Describe your current research. What about it drew your interest?
After living in New York, London, and Philadelphia, I became near-obsessed with the phenomenon of gentrification. I read all the classics: Zukin, Osman, Ley, Smith. But the pace and severity of the changes they discuss seemed to pale in comparison to what I was witnessing. Something had clearly changed between the 1970s and the late 1990s. But when? And why? How did New York, specifically, transform from a city in fiscal crisis in the mid-1970s into a booming—yet deeply unequal—metropolis by the end of the twentieth century?
I knew we needed to know more about the transformation in white-collar work, about the financialization of the economy, about the urban upper-middle class. So I decided to write about yuppies—young, urban, professionals—in New York from the mid-1970s through the end of the 1980s. From the deregulation of Wall Street, to banks’ recruitment of elite college graduates, to real estate speculation and the subsequent arson fires that displaced low-income tenants, to the emergence of upper-middle-class fitness and consumption culture, to the formation of new political coalitions by urban professionals, I show how an influx of highly-educated workers accelerated the transformation of postindustrial cities.
Describe what you are currently teaching or what public history projects you’re currently working on. How does it relate to your scholarship?
I’m not teaching this semester—I’m lucky enough to get to spend my days writing, trying to hit my Grafton line. But one exciting public history project that I’m involved is the Encyclopedia of Greater Philadelphia, an online resource based at the Mid-Atlantic Regional Center for the Humanities at Rutgers-Camden. Writing concise, readable articles on capacious topics—gentrification, streetcar suburbs—has been one of the toughest things I’ve done in graduate school. But it’s been so gratifying to see Philly-area reporters and twitterati reference those essays in their own work.
What recent or forthcoming publications are you excited about, either of your own or from other scholars?
My to-read list seems only to grow with each passing week. Here are a few recent or forthcoming books—many by fellow UHA members—that I’m particularly excited about: Paige Glotzer on the transnational roots of suburban development and segregation; Benjamin Holtzman on the market turn in post-fiscal crisis New York; Kwame Holmes’ upcoming book on diversity and displacement in Washington, D.C.; Chin Jou on fast food, obesity, and urban policy; Clayton Howard on sexuality and suburbanization; the new edited collection on transnational metropolitan history from Nancy Kwak and Andrew Sandoval-Strausz; Alison Isenberg’s rethinking of urban renewal in Designing San Francisco; Nick Juravich on working-class woman educators in New York; Andrew Deneer on the history of America’s urban food systems; Timothy Lombardo on Philadelphia and blue-collar urban conservatism; whatever comes out of Matthew Desmond’s new Eviction Lab; and finally—as someone who has written about the Walkman in 1980s New York—Andrew McKevitt’s Consuming Japan.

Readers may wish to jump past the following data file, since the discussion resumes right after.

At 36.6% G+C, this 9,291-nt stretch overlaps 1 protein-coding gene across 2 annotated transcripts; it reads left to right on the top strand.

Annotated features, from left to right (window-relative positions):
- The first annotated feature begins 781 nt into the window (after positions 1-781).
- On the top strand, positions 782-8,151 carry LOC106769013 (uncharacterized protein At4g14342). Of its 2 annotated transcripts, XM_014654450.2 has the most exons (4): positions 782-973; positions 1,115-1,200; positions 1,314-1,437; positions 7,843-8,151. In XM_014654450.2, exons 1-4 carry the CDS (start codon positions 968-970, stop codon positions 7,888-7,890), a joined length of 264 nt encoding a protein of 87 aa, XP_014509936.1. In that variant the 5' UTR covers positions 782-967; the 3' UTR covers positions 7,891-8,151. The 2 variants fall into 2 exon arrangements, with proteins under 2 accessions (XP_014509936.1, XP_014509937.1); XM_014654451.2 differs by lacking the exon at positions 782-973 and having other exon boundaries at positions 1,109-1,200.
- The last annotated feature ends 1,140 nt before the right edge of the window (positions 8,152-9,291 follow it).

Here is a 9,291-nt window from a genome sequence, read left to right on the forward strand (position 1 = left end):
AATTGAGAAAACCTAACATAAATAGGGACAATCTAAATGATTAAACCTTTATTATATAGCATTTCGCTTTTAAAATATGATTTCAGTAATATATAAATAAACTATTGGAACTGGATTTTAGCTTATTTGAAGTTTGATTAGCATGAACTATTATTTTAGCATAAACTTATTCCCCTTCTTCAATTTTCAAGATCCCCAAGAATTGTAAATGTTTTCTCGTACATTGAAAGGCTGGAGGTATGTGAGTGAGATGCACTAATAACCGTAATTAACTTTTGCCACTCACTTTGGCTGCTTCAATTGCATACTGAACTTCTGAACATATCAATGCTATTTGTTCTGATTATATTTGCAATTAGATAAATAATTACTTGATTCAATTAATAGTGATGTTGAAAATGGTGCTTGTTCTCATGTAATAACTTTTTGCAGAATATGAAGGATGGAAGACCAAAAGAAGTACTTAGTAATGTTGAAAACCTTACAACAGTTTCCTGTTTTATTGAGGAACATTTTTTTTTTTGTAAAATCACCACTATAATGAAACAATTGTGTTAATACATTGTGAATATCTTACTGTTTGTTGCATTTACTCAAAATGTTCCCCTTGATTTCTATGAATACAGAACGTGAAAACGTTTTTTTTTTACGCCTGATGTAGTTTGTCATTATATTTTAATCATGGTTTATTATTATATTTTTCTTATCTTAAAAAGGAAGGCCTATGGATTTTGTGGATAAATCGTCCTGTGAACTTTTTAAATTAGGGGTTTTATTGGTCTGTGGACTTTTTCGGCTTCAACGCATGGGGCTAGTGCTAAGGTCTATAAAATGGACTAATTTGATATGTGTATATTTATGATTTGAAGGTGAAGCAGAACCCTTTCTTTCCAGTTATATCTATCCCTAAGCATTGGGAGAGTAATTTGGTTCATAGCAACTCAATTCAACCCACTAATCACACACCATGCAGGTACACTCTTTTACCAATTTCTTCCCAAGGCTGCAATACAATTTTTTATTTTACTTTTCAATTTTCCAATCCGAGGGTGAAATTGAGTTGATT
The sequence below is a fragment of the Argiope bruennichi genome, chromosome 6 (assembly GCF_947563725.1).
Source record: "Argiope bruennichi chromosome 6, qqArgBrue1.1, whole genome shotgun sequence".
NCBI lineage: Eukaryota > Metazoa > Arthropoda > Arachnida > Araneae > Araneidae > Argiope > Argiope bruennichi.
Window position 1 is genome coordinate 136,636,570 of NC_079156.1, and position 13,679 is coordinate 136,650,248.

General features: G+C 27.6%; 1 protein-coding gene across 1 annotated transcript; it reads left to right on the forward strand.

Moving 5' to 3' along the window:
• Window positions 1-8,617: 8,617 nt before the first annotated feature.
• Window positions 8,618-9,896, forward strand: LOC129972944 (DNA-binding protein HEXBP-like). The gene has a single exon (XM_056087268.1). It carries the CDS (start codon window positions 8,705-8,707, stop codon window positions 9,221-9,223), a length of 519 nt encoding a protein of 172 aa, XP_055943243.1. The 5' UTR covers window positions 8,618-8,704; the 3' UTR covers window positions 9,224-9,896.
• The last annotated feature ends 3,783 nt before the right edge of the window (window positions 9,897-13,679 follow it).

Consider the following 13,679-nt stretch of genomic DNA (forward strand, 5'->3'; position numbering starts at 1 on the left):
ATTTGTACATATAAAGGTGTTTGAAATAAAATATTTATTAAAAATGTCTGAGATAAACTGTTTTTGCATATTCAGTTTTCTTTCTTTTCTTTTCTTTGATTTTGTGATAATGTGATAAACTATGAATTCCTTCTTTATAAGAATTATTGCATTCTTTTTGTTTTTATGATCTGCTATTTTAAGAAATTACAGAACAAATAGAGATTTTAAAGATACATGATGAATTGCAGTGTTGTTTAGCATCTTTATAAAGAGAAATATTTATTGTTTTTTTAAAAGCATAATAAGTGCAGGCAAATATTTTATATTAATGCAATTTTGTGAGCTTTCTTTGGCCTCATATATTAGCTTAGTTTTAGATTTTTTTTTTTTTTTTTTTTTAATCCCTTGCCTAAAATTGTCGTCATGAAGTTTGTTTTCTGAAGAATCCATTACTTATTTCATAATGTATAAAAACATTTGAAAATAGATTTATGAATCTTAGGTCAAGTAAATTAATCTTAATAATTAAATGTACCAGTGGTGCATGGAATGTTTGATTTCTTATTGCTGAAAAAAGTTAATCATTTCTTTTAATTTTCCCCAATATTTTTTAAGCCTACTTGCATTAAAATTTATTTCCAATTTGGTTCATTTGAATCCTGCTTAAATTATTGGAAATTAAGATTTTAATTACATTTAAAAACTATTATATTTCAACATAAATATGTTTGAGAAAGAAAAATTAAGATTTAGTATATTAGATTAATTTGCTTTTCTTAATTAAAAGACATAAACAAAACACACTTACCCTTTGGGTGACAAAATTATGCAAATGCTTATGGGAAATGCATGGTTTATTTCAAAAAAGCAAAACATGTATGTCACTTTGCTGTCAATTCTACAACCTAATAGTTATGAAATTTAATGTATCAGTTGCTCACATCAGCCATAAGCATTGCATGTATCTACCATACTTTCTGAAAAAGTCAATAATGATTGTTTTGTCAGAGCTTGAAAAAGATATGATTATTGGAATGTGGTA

What advice do you have for graduate students preparing a dissertation project related to urban history or urban studies?
Cities contain multitudes. So as urbanists, we need to read widely if we are going to write compelling histories of cities and the people who live there. I don’t think I could have arrived at my dissertation topic without reading lots of labor history (thanks, Margot Canaday and Tera Hunter!). And if you’re an Americanist, don’t confine yourself to the United States’ urban canon. Schorske on Vienna; Wright on Morocco; Prakash on Mumbai; Mitchell on Egypt; Rama on Latin America; Harvey on Paris; Schivelbusch on anything: there’s a whole world of great writing on cities.
One last thing for those of us who work on the U.S.: drop what you’re doing and check out Social Explorer. I used it to map NYC metro-area census data, which helped me to uncover a remarkable story of gentrification and arson-for-profit that I discuss in an upcoming journal article.
What defines the yuppie of 2017? And–just asking for a friend–if someone is a yuppie, should they be embarrassed about, or resigned to, this fact?
“Yuppie” is still used as a pejorative for those upwardly-mobile city-dwellers who are less concerned with cultural capital and more with actual capital. Stereotypically, they live in newly-renovated condos; they work in professional, financial, or managerial jobs; they crowd into expensive new restaurants; they turn their leisure into its own kind of work (see: crossfit). And they’re vilified—you can still find “die yuppie scum” graffiti scrawled on walls across Brooklyn. “Yuppie,” I think, works in contradistinction to “hipster”: both throw around their earned or inherited wealth, but unlike hipsters, yuppies are not driven by a ceaseless quest to consume and project authenticity.
And if you’re suspect you might be a yuppie yourself…it’s already too late. Give in.